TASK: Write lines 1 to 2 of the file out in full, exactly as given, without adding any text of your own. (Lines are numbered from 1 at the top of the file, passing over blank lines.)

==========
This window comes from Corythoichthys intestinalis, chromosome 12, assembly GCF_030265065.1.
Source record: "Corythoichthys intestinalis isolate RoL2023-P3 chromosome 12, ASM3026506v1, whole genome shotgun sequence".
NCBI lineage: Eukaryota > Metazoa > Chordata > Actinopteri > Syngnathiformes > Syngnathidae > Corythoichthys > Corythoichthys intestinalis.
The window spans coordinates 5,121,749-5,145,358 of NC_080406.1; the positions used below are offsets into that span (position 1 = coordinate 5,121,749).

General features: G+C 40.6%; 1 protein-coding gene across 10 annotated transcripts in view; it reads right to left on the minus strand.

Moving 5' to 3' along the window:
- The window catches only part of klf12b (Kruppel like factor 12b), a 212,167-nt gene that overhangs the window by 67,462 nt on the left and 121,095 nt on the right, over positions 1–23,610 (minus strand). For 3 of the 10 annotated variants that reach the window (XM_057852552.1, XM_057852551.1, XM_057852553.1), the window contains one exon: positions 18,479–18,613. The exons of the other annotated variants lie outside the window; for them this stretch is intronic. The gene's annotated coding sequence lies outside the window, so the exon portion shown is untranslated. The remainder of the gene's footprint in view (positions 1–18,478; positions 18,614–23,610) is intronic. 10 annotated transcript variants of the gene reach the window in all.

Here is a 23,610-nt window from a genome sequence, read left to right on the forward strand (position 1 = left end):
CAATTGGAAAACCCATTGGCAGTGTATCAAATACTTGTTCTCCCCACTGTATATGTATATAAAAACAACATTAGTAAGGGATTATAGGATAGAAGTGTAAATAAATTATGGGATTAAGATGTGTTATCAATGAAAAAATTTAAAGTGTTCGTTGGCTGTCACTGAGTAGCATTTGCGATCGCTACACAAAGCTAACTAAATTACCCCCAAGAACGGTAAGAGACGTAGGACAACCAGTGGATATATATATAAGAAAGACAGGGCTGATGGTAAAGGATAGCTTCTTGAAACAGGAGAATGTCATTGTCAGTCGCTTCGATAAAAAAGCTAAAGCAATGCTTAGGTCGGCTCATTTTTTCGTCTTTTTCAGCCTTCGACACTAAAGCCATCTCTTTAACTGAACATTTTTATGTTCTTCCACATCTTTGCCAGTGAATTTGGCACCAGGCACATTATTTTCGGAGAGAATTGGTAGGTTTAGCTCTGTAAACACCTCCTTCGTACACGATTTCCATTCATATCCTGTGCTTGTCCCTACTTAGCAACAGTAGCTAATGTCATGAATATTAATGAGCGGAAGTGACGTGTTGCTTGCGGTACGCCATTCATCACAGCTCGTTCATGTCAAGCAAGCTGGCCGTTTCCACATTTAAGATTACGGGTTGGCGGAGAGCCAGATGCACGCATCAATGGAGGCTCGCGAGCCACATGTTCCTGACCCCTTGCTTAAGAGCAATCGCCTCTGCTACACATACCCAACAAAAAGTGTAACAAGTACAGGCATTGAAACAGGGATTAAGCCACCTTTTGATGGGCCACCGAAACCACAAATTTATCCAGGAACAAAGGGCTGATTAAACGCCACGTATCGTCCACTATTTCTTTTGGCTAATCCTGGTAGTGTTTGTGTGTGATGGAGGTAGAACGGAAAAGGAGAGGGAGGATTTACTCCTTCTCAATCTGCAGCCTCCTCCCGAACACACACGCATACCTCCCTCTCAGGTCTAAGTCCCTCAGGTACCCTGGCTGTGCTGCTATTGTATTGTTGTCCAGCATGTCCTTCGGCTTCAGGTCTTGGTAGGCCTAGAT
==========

This window comes from Corythoichthys intestinalis, chromosome 12, assembly GCF_030265065.1.
Source record: "Corythoichthys intestinalis isolate RoL2023-P3 chromosome 12, ASM3026506v1, whole genome shotgun sequence".